New Bill Would Ensure a Living Wage for Workers on Projects that Get DC Tax Subsidies

A bill before DC Council would ensure that workers employed on city-subsidized development projects earn the city’s living wage, or about $14 an hour. This would help many workers in the District receive adequate income to support their families, and it would make sure that jobs resulting from DC tax subsidies are good jobs.

The Living Wages for Publicly Supported Jobs Amendment Act of 2016 would close a major loophole in DC’s 2006 Living Wage law. Currently, the requirement to pay DC’s living wage only applies to firms that receives grants, loans, and a specific type of tax benefit called tax increment financing. But the District has aided many economic development deals with other kinds of tax subsidies, such as $43 million in tax abatements for the soccer stadium or $60 million in tax breaks over 10 years for the Advisory Board Company. While the soccer stadium has collective bargaining agreements with construction and operations workers, there are no guarantees that workers in the other deals receive a living wage.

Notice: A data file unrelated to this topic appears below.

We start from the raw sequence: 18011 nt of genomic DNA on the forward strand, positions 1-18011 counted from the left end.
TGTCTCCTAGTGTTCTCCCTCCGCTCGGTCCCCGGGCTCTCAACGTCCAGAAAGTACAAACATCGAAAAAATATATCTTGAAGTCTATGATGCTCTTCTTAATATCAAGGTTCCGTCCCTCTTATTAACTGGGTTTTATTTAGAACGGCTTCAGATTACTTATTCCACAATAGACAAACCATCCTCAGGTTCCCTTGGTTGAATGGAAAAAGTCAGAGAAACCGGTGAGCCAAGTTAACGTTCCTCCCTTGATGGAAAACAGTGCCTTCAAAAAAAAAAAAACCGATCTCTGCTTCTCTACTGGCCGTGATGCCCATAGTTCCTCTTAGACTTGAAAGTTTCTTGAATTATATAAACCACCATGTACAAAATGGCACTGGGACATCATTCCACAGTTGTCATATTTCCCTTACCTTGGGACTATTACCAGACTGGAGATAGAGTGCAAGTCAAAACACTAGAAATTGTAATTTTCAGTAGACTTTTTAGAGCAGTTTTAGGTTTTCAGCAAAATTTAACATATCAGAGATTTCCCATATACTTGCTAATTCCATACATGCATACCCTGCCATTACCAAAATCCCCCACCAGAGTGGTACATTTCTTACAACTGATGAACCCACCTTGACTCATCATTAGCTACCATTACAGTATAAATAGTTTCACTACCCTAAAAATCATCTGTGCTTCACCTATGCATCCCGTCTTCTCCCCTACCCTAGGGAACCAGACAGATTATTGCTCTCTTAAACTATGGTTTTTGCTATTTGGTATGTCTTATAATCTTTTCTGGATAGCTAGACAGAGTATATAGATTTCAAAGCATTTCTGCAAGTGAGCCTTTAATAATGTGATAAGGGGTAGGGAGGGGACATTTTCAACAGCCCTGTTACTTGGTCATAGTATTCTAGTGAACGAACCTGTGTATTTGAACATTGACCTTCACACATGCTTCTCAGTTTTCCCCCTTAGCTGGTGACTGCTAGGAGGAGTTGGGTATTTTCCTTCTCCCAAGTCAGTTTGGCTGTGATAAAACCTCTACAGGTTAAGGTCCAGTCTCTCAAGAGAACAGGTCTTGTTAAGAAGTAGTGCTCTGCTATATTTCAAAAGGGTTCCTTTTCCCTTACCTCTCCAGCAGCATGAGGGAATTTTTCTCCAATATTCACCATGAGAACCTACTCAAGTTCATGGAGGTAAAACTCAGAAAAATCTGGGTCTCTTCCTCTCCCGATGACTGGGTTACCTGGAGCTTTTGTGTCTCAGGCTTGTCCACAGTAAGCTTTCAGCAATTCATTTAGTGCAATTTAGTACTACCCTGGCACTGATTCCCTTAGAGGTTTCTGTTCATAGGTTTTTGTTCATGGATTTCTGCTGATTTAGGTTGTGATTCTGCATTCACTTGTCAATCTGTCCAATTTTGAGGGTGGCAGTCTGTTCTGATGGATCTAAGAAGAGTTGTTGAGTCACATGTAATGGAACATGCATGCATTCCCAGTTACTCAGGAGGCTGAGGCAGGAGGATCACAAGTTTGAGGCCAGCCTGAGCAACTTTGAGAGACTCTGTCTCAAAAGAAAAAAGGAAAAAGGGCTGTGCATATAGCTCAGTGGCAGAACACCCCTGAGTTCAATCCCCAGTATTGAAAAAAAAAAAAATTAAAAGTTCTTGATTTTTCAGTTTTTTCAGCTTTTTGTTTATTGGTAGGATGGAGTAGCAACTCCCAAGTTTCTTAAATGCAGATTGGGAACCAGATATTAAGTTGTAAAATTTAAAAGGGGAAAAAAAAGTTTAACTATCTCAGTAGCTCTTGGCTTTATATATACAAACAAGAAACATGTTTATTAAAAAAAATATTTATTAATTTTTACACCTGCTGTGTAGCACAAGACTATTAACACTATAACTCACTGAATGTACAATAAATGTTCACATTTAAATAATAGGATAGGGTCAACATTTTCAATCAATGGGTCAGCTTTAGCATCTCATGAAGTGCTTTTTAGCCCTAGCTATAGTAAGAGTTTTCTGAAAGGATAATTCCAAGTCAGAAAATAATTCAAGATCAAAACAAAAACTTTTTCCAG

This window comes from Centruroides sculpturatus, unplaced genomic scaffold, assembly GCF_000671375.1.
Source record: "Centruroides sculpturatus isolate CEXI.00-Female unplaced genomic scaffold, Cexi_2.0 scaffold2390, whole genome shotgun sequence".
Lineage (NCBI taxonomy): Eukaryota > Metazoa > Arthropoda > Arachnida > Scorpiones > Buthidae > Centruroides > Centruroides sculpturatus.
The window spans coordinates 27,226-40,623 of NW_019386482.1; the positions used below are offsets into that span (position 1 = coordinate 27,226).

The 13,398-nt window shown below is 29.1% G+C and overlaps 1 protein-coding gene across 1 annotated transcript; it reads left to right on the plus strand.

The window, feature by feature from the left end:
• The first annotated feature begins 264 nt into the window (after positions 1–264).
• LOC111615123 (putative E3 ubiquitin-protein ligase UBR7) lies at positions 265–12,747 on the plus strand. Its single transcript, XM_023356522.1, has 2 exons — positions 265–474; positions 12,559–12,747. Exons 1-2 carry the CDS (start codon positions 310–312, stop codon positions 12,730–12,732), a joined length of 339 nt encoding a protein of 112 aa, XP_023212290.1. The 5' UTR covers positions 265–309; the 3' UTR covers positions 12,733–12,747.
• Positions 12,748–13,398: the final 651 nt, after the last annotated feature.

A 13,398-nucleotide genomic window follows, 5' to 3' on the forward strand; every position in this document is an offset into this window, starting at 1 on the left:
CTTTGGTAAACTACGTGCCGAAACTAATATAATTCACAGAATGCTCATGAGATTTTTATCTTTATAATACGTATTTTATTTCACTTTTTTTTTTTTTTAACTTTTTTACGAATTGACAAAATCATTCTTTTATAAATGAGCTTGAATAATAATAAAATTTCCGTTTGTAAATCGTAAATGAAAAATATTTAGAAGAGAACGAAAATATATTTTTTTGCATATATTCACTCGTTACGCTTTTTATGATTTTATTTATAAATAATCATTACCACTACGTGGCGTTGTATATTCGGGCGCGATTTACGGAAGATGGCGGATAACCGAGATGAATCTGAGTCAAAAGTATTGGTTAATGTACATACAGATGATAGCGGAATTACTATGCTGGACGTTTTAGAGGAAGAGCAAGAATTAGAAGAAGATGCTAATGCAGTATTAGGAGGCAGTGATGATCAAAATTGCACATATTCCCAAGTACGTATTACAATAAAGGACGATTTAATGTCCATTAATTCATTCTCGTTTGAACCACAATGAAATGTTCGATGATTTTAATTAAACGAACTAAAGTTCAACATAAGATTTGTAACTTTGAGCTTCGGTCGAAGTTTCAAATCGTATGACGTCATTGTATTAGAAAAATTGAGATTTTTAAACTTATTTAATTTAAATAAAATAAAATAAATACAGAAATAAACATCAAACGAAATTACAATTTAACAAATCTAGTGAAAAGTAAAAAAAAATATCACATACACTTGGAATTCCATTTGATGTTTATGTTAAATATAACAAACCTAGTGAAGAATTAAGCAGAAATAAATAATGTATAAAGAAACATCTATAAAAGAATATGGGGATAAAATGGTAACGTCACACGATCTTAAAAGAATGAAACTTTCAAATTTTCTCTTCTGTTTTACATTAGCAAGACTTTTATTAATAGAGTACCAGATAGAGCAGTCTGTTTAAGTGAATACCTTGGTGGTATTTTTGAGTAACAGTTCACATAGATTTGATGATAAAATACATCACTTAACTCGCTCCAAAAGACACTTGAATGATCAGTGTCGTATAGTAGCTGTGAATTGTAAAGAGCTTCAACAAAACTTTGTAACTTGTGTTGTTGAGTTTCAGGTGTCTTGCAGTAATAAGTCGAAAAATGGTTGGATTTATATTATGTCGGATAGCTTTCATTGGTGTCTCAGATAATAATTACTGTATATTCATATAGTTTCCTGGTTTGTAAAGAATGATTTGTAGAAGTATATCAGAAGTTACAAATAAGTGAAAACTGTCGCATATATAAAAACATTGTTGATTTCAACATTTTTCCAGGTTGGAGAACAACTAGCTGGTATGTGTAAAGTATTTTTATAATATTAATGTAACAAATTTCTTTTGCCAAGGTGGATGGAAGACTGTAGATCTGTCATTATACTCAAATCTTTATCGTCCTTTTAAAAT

The proposed legislation would ensure that future companies who receive the same types of abatements would be required to pay the living wage. All companies receiving a government contract or assistance of $100,000 or more, and subcontractors receiving $50,000 or more, would be subject to the legislation.

DC’s living wage is $13.85 per hour, or roughly $28,800 per year on a full-time basis, for 2016. The Department of Employment Services (DOES) recalculates the living wage each year, based on annual inflation. The 2016 rate represents an increase of $0.05 from last year.

The living wage rate is higher than the city’s minimum wage rate, which is currently at $10.50 per hour, scheduled to increase to $11.50 per hour on July 1. This bill will help to boost the pay of many workers of government-aided economic development projects, so that they can fully take advantage of the economic boom the city has been experiencing.

Given the city’s high cost of living, if enacted, this bill will go a long way to ensuring that more workers in the District of Columbia receive adequate income to support their families.

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